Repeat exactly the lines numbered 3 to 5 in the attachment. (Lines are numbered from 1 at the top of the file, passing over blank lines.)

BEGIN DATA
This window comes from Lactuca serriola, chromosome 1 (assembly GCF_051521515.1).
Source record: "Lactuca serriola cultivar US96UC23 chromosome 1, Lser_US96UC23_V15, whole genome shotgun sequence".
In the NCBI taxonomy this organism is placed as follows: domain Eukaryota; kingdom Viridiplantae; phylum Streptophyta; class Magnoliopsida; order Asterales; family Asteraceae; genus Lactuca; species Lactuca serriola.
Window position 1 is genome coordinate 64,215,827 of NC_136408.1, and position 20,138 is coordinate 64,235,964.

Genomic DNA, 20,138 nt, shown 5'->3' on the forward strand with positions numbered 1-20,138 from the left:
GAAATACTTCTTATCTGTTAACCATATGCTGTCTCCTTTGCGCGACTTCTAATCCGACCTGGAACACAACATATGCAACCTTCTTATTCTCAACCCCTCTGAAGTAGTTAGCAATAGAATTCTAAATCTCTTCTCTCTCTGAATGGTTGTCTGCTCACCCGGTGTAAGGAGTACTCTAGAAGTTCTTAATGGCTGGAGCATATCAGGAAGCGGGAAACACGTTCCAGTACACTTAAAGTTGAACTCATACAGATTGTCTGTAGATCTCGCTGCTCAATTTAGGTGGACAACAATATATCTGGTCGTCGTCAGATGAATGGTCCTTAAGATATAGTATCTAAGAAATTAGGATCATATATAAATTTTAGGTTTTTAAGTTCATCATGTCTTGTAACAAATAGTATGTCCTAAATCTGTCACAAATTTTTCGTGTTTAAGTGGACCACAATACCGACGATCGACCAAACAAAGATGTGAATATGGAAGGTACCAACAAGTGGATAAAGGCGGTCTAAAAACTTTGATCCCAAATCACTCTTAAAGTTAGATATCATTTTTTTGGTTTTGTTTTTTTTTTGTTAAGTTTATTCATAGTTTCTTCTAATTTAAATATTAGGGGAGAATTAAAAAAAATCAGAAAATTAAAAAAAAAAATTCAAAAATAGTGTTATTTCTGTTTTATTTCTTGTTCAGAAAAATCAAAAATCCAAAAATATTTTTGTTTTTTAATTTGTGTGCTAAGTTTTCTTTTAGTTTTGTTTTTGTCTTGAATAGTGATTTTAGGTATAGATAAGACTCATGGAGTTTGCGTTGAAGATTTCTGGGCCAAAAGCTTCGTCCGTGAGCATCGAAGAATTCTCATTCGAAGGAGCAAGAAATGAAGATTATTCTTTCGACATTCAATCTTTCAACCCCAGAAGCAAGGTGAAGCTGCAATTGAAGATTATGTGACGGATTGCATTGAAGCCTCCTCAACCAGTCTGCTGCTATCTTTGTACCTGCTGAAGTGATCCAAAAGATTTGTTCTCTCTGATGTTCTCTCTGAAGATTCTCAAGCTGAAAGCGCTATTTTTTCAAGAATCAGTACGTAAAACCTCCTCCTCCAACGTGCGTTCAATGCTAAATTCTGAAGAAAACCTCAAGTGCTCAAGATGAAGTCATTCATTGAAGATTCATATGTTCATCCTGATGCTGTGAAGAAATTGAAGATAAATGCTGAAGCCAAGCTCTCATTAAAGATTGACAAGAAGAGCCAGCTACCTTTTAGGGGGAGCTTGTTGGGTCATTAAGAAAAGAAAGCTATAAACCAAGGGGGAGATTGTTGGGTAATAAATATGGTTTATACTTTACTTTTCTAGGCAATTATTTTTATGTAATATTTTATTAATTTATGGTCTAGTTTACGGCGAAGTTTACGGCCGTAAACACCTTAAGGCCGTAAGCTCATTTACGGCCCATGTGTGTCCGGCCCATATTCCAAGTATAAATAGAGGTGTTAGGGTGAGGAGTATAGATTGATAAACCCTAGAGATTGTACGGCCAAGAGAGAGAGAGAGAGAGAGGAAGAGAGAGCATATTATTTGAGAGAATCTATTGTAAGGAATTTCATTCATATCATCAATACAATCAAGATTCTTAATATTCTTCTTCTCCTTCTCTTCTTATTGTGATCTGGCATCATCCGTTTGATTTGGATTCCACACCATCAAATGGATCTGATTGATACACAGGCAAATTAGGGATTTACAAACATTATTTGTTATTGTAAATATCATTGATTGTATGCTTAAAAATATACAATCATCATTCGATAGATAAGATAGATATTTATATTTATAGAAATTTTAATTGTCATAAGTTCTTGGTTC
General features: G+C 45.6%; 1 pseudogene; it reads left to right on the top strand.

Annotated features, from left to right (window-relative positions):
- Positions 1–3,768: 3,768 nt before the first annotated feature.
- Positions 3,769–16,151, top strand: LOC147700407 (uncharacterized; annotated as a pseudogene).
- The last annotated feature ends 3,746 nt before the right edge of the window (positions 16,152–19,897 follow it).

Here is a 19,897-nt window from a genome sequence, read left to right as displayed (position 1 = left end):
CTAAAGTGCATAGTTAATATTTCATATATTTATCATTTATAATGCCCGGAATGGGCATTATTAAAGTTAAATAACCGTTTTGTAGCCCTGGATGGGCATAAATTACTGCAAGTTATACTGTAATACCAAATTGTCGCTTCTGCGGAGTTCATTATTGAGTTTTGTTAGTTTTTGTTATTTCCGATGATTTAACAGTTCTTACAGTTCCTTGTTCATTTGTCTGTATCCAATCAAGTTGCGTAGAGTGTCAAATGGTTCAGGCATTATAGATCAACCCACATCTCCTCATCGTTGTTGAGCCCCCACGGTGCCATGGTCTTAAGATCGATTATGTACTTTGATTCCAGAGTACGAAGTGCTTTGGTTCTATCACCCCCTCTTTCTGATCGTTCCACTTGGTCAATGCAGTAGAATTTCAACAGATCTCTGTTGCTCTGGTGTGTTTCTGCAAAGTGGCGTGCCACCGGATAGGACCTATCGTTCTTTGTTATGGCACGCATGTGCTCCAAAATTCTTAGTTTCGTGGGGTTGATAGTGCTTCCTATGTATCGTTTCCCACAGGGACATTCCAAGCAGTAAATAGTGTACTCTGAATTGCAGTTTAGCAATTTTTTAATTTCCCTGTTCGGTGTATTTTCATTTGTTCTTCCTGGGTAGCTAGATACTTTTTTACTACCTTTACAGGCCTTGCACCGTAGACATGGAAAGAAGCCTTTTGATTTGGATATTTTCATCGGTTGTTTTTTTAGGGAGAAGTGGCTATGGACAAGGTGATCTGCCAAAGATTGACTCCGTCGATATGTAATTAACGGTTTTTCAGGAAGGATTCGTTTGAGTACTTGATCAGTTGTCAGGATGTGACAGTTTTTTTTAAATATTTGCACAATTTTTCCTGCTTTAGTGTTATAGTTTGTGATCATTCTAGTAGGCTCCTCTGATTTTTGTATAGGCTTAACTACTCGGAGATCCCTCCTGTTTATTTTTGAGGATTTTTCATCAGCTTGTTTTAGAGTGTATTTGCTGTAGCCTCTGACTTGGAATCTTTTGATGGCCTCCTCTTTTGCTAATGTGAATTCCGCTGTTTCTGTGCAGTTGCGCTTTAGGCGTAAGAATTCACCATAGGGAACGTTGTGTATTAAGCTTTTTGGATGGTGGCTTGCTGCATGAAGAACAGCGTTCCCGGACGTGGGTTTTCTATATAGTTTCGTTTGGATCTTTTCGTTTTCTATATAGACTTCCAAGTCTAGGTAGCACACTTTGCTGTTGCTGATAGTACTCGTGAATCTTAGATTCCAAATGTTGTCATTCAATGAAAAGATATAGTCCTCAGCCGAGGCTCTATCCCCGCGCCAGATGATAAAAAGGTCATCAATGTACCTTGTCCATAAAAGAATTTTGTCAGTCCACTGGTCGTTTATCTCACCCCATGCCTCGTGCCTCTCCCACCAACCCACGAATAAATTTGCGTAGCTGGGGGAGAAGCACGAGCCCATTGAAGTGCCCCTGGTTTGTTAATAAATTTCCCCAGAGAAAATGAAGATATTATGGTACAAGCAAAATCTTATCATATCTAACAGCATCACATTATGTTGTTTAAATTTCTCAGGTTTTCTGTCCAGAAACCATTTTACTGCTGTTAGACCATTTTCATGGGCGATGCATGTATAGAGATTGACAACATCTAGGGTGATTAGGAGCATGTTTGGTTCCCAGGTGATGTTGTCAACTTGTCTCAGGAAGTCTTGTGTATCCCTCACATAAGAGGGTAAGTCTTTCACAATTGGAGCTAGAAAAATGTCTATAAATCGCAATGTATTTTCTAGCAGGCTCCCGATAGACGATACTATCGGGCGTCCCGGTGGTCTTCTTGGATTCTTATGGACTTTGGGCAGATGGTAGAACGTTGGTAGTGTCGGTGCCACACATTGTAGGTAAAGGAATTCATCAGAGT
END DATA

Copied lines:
In the NCBI taxonomy this organism is placed as follows: domain Eukaryota; kingdom Viridiplantae; phylum Streptophyta; class Magnoliopsida; order Asterales; family Asteraceae; genus Lactuca; species Lactuca serriola.
Window position 1 is genome coordinate 64,215,827 of NC_136408.1, and position 20,138 is coordinate 64,235,964.

Genomic DNA, 20,138 nt, shown 5'->3' on the forward strand with positions numbered 1-20,138 from the left: